The UK’s Royal Society for Public Health has called on the government to ban injectables for under 18s.
In its latest report, Skins and Needles, the Society said that although “many reputable technicians will not perform non-surgical cosmetic procedures on under 18s” there needs to be a legal basis for complaint against those that do.
The RSPH said its call is supported by the UK public. The society’s poll of “a representative sample of 2000 members of the UK public” in June found:
- 87 percent agree that fillers should be made illegal for under 18
- 89 percent agree that companies should not be allowed to target advertising for fillers and other cosmetic procedures at people under 18.
- 82 percent believe that photo-based social media platforms such as Facebook and Instagram put pressure on young people to have invasive and unnecessary cosmetic procedures such as fillers.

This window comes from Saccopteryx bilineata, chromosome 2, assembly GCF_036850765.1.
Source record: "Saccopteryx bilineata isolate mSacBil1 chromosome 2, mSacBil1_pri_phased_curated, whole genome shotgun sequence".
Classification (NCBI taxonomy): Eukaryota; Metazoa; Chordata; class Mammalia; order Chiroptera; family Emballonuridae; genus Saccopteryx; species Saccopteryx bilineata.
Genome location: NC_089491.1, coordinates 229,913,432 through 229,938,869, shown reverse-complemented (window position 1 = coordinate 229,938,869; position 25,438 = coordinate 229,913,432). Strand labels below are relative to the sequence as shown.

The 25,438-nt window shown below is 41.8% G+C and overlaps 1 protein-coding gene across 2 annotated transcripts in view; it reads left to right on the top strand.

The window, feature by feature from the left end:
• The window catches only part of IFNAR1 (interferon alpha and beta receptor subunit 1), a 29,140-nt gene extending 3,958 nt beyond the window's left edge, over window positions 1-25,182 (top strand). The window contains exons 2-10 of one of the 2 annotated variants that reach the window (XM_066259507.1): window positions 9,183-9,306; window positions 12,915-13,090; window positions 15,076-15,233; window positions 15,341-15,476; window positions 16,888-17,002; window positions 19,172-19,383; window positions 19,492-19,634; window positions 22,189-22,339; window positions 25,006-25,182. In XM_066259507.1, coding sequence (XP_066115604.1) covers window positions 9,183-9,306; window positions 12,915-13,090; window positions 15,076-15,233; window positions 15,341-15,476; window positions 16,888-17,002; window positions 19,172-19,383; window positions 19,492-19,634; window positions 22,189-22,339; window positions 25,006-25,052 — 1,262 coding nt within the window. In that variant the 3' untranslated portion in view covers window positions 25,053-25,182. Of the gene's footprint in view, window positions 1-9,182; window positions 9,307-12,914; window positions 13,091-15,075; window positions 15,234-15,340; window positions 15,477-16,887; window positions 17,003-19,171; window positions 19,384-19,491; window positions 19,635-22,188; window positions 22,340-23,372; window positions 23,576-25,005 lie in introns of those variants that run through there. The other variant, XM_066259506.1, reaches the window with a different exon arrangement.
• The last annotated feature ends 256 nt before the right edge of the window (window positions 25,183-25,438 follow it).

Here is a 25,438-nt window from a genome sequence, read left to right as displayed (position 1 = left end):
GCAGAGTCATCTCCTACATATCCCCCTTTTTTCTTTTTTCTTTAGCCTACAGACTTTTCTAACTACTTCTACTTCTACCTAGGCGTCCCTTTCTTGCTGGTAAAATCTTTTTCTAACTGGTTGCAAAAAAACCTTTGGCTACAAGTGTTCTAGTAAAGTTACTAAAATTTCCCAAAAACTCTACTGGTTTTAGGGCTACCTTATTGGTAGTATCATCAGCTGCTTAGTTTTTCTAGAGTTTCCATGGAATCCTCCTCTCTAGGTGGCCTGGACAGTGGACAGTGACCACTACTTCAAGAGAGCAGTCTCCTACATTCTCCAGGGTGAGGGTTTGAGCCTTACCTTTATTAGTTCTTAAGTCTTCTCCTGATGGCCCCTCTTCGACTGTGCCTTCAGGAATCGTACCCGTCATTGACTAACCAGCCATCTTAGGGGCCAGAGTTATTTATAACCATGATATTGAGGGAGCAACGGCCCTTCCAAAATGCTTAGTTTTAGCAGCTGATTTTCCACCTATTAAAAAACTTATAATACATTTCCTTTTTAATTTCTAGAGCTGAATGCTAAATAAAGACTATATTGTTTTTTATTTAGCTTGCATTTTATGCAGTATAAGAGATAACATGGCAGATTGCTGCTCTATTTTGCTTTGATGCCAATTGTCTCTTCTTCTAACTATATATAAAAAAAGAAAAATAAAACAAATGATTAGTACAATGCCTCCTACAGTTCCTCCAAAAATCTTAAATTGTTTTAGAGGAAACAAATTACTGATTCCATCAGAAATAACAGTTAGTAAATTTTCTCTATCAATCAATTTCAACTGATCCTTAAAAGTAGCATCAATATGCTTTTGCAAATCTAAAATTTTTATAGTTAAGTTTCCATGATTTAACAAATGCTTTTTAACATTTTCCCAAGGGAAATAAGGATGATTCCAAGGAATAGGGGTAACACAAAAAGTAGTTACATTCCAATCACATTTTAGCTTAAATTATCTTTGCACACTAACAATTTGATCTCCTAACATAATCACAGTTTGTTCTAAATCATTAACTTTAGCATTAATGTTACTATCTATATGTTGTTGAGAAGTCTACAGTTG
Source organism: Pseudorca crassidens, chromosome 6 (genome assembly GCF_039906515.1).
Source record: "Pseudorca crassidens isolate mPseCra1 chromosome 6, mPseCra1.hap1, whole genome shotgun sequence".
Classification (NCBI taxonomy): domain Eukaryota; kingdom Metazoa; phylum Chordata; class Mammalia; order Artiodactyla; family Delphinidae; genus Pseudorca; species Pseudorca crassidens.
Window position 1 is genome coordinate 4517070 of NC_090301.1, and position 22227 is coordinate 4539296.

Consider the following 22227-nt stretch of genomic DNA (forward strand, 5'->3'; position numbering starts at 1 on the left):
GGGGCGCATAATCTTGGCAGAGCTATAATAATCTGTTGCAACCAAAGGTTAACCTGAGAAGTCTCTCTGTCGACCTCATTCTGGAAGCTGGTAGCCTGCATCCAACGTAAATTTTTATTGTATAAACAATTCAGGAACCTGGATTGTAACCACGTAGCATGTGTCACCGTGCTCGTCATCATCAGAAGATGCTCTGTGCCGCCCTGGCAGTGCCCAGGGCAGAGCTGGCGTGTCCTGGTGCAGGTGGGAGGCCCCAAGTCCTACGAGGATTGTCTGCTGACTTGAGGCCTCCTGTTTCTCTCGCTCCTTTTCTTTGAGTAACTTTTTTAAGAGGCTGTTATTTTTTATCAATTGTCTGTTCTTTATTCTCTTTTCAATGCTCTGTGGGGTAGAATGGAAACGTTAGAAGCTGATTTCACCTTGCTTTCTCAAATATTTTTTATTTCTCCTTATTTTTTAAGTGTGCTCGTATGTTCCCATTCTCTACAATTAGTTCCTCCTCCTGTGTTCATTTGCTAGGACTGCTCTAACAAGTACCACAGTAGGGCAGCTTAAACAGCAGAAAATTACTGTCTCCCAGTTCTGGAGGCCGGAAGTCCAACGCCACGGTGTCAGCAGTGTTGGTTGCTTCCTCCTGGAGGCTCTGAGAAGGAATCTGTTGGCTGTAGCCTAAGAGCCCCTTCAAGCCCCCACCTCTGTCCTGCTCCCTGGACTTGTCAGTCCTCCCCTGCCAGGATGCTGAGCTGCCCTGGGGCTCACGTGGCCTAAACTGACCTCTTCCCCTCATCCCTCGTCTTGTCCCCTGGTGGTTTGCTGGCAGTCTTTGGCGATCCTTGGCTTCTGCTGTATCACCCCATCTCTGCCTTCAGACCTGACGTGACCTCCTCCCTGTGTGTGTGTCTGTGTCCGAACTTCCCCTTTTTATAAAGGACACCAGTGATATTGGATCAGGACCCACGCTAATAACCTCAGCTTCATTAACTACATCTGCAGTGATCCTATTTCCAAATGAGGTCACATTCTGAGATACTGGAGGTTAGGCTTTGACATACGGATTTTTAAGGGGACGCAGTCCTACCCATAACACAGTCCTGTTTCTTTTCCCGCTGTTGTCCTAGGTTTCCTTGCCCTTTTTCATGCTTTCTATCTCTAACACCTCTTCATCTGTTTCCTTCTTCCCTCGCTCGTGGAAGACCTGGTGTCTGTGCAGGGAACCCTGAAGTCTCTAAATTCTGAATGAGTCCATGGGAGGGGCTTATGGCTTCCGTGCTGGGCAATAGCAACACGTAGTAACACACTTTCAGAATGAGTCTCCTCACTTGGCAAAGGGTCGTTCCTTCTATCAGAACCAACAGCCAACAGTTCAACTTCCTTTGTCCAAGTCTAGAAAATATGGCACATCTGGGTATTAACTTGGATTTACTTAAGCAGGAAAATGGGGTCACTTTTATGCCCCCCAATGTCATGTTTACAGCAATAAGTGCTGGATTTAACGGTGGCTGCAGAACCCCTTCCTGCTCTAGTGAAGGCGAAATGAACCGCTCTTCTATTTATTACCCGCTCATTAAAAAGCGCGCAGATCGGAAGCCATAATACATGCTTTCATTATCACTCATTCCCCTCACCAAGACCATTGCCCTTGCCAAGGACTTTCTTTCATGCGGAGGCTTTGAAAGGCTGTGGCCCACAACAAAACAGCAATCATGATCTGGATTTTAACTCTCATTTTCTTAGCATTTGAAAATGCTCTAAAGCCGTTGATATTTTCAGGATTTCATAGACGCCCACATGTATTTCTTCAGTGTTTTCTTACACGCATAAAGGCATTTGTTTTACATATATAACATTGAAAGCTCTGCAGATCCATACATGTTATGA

The RSPH also called for the Committee of Advertising Practice to prevent advertising of cosmetic procedures aimed at under 18s .
“There are already rules about not targeting gambling or alcohol adverts at under-18s, and it would be an important next step to extend this to cosmetic procedures,” the report said.
“CAP guidance on gambling advertising states that marketers must take appropriate steps when planning their campaigns to exclude under-age groups from an audience where tools to do so are available.
“On social media, this includes using ad targeting facilities provided directly by the platform and tools that restrict under 18s’ access to marketers’ own social media content. It is also prohibited to use people who are, or look as if they might be, under 25 in gambling adverts.
“Key to the gambling guidelines is the requirement that marketing communications must not exploit the susceptibilities, aspirations, credulity, inexperience or lack of knowledge of children, young persons or other vulnerable persons.
“A similar system should be put in place for cosmetic procedure advertising.”